health and wellness tips

Yes you can! Fitness tips from outside the comfort zone

Amanda T. Lago
Yes you can! Fitness tips from outside the comfort zone
Here are a few things that have helped this recovering couch potato get started on a healthy lifestyle

MANILA, Philippines – One day in July 2019, a few weeks away from my 30th birthday, I gave myself the shock of my life by knocking on the glass door of the gym below our office and signing up for a membership.

Five months later, in December 2019, I gave myself an even bigger shock when I weighed myself and discovered I was 137 lbs – exactly 23 lbs lighter than I was at the start of the year, closer to a normal weight for my height, and the lightest I had ever been in my entire adult life.

It felt like a small miracle. I was, after all, a girl whose below-average fitness and above-average laziness became part of her personality.

I took pride in being the kind of girl who lounged in bed eating Ferrero Rochers while watching her very fit best friend work out. I shared that Britney Spears “my lower back is killing me” meme on Facebook and delighted in the “haha” reactions it got. I paraded my bilbil in a bikini proudly as a big “f*ck you” to mainstream beauty standards. I made jokes about total strangers mistaking me for pregnant – even once took advantage of it when a conductor offered me the best seat on a crowded rush hour bus and I held my belly throughout the ride for good measure (admittedly, not my proudest moment).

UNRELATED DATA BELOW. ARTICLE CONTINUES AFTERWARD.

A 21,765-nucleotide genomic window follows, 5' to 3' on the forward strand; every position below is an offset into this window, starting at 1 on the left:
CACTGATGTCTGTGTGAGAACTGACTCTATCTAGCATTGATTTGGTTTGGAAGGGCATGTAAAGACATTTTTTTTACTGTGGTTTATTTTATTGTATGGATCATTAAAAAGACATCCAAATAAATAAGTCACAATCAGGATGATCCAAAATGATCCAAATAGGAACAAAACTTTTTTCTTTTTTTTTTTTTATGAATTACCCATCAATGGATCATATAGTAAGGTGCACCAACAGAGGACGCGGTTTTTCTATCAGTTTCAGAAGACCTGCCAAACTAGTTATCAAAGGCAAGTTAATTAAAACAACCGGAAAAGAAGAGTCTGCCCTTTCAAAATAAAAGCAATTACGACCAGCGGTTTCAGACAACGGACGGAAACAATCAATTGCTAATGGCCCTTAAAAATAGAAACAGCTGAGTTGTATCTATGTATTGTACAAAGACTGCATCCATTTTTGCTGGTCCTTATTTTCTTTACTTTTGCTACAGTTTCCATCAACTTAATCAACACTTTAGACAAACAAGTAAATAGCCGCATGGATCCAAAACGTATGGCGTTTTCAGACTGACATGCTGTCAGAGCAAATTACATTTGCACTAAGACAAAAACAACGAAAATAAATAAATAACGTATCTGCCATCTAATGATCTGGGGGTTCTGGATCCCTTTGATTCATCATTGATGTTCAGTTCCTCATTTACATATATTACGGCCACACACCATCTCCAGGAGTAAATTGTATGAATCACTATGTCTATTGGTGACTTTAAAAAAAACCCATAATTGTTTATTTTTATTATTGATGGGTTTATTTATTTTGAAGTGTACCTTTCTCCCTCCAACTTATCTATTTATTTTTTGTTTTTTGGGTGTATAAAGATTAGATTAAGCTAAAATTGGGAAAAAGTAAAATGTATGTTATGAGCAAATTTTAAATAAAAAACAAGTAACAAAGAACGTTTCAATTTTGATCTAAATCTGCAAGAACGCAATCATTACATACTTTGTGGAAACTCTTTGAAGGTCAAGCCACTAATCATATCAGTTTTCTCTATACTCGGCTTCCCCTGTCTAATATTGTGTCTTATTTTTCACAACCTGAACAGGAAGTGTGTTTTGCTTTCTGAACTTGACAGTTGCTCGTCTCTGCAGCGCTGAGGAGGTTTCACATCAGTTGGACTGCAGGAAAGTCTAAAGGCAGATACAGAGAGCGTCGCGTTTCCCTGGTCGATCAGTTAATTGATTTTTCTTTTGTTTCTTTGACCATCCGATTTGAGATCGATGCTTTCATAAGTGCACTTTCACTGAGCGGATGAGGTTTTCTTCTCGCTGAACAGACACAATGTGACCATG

As comfortable as I was in my fatness, I was also aware that I wasn’t very healthy. I experienced constant back pain and knee pain. My skin was sallow and dull and required an excessive amount of highlighter to look glowy. I couldn’t climb a flight of stairs without heaving. I loved the beach, but I couldn’t swim very far or deep into the open sea. I had always wanted to hike a mountain, but never felt physically able to. I can imagine my kidneys and liver could not have been too happy with all the fast food, sugar, and alcohol I was consuming. I woke up hungover too often, and the alcohol also made me not too well mentally.